To find the first chapter in this story, we have to go all the way back to Genesis 12 and the call of Abram.  God tells Abram to leave his country and go to a land that God will provide.  In verses 2-3, God says to Abram,

And I will make of you a great nation, and I will bless you and make your name great, so that you will be a blessing.  I will bless those who bless you, and him who dishonors you I will curse, and in you all the families of the earth shall be blessed.

Notice that God doesn’t just say that Jews will be blessed, or Arabs (who derive from Abram), or Abram’s own personal family.  God tells Abram that “all the families of the earth shall be blessed” through him.  That means every kind of person in every kind of race in every nation for all time.

There is a problem in Genesis 12, however.  There are still racial and ethnic and national issues that are keeping all the families from being blessed.  Abram soon becomes “Abraham” (Gen. 17), and the Jewish line is started with the covenant of circumcision.  The issue is that not everyone is Jewish.  Not everyone follows or knows about Jehovah God.  Not everyone is part of this special promise.  This is a huge problem.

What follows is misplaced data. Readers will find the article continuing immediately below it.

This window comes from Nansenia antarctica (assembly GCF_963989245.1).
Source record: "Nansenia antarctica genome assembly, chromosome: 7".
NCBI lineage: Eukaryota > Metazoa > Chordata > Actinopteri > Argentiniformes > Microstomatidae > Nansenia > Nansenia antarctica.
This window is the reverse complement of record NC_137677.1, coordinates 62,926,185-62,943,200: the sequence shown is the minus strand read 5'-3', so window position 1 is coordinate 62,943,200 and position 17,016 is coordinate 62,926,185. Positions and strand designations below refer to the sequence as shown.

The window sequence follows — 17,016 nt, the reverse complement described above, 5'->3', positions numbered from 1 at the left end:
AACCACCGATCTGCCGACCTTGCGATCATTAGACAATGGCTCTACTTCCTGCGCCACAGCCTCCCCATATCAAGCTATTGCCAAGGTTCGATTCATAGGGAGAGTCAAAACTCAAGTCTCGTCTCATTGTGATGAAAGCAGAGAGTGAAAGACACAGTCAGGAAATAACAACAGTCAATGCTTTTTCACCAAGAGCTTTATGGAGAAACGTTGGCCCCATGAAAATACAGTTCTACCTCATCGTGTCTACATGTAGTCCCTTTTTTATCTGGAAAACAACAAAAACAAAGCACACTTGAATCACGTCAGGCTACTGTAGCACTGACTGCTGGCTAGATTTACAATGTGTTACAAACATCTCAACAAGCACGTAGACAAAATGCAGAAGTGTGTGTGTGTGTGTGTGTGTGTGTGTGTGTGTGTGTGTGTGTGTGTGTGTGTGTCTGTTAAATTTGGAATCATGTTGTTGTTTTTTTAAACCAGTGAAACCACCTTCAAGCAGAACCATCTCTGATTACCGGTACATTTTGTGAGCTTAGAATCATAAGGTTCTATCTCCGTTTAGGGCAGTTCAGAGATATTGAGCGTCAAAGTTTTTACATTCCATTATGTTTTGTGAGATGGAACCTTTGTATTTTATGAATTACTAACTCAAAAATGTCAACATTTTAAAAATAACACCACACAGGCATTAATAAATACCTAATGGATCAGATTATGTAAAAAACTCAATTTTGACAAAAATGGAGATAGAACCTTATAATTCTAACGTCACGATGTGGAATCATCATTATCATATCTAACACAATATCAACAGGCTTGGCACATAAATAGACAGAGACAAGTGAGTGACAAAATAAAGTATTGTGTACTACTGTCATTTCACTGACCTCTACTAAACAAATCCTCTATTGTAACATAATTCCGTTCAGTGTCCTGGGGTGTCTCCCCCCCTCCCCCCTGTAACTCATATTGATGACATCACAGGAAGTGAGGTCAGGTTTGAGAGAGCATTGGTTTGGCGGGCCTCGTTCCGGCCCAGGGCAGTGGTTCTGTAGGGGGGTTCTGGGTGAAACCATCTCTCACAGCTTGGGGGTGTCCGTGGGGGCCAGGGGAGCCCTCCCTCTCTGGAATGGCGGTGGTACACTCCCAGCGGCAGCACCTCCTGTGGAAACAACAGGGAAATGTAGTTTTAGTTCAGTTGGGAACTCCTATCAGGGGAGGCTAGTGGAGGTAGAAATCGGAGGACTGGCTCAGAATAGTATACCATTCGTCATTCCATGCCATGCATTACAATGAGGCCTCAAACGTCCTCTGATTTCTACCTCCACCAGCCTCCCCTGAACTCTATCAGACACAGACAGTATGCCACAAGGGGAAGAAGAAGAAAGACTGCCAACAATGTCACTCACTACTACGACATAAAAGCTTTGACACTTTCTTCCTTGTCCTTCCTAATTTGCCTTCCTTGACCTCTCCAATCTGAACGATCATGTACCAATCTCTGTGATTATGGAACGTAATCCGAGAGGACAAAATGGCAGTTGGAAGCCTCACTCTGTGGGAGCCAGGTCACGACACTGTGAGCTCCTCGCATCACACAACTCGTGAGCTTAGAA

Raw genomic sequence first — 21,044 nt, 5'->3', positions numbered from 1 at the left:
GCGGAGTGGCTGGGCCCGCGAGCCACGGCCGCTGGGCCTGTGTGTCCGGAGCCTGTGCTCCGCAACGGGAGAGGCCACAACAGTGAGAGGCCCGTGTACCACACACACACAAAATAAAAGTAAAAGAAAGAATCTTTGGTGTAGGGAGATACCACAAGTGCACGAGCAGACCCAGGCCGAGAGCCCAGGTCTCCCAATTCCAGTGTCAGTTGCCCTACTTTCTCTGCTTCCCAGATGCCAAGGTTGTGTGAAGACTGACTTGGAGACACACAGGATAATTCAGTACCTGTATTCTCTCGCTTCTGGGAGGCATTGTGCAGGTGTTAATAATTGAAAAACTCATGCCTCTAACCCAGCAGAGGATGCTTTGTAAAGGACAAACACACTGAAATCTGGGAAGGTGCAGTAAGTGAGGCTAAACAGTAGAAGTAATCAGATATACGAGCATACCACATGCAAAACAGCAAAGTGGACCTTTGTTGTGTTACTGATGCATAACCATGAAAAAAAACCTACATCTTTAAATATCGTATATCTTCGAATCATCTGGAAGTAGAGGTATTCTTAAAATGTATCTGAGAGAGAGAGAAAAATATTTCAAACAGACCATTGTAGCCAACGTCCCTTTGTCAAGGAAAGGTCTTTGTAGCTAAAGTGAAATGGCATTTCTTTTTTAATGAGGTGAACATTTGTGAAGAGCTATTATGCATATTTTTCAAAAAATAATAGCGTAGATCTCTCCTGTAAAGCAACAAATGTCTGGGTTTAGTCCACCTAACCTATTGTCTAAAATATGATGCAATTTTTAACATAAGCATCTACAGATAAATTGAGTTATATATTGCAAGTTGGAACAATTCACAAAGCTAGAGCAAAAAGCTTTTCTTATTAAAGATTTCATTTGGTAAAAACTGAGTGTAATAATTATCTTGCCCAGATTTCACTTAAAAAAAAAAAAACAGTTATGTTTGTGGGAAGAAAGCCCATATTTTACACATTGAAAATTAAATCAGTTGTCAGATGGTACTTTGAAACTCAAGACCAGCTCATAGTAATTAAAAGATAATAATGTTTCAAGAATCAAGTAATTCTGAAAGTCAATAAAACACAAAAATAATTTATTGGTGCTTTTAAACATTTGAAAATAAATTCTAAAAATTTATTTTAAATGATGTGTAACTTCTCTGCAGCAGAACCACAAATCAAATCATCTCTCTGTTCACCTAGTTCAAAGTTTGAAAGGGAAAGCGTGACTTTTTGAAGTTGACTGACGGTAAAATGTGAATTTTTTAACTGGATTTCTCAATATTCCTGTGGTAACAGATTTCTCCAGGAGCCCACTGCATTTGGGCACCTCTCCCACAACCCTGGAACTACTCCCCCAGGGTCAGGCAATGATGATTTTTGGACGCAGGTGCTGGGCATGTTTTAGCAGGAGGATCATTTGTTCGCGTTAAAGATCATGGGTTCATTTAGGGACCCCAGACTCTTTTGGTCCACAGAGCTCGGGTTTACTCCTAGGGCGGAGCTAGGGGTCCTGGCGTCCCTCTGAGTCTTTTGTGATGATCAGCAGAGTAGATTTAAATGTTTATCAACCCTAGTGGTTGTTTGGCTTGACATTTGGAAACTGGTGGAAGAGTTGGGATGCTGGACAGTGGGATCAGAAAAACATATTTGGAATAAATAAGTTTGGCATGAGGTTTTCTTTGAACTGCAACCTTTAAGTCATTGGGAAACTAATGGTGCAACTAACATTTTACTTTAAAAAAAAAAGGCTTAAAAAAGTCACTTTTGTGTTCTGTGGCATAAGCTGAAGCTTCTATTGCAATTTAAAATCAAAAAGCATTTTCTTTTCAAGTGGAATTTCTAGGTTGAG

If the story ended here, all the families of the earth would be doomed, not blessed.  It would not be a happy ending.  But the story doesn’t end here.  God does provide a solution.  The solution is that something greater than Abraham and this first covenant is coming.